to goad police into making mass arrests so that city jails would be swelled to beyond capacity. Helen Schloss had been brought to Little Falls in May 1912 by the Fortnightly Club to study and help treat tuberculosis outbreaks in the city. By the time of the strike, Schloss had been so taken with the struggles of the working poor that she resigned her post, threw herself into strike activities and became a central figure. October 30, 1912 was a day of confrontation. The violence ensued when a combination of Little Falls police and special policemen, hired through the Humphrey Detective Agency in Albany, clashed with strikers near the entrance of the Gilbert Knitting Mill. A number of strikers were savagely beaten, one policeman was shot in the leg and another was stabbed. The strikers then withdrew across the Mohawk River, with many heading to their strike headquarters at Slovak Hall on today‘s Flint Ave. The police followed, destroying some of the building’s contents, roughing up more people and perhaps firing shots into the basement before fanning out across the city to arrest individuals connected with the strike. By day’s end, the entire strike committee, including Schloss and Ben Legere, were in custody. The stakes had been raised and what followed was a two-sided media blitz and more confrontation.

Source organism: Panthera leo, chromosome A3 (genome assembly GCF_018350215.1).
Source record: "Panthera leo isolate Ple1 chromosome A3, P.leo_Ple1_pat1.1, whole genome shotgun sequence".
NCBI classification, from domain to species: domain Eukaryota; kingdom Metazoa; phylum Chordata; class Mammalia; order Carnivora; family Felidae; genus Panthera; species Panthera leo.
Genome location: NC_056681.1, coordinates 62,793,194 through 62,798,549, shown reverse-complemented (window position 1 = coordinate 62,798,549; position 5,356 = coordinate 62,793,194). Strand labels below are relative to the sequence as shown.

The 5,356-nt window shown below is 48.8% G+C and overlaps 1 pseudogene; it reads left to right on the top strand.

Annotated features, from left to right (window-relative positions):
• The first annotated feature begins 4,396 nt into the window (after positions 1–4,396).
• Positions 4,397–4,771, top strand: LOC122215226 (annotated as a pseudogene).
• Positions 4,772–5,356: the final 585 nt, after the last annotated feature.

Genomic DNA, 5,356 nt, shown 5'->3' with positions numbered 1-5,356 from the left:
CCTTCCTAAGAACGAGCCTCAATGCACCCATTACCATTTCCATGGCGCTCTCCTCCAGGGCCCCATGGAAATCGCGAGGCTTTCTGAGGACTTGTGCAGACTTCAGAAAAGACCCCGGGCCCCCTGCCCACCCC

Continued next Month. . . Towards Our Bicentennial 1811 - 2011
Bicentennial Writing Series A Collection of Articles Composed and Contributed by Little Falls Residents Past and Present
Little Falls Historical Society Little Falls, New York
This article is also available in a recent history book. “Towards Our Bicentennial 1811-2011, Bicentennial Writing Series” is a brand new book containing highly personalized stories. Some of the stories are about wars, some about athletic teams, and others about youthful neighborhood experiences. The book can be ordered by phone at (315) 823-9217, 823-0620, or 823-2799.
On the farm with Suzie:
farming is a business
by Suzie Jones
On the farm, life takes on a whole different pace during the winter. Yes, we still have chores to do—animals must be fed, eggs gathered and washed. My husband will make cheese almost every day. On our neighbors’ farms, the cows still get milked twice a day, every day, despite the bitter cold and snow. But our goats and sheep are not due to have their babies for another few weeks, so my January days are spent filling the woodstove and planning for the coming year. It is easy to forget that farming is a business. The iconic image of the farmer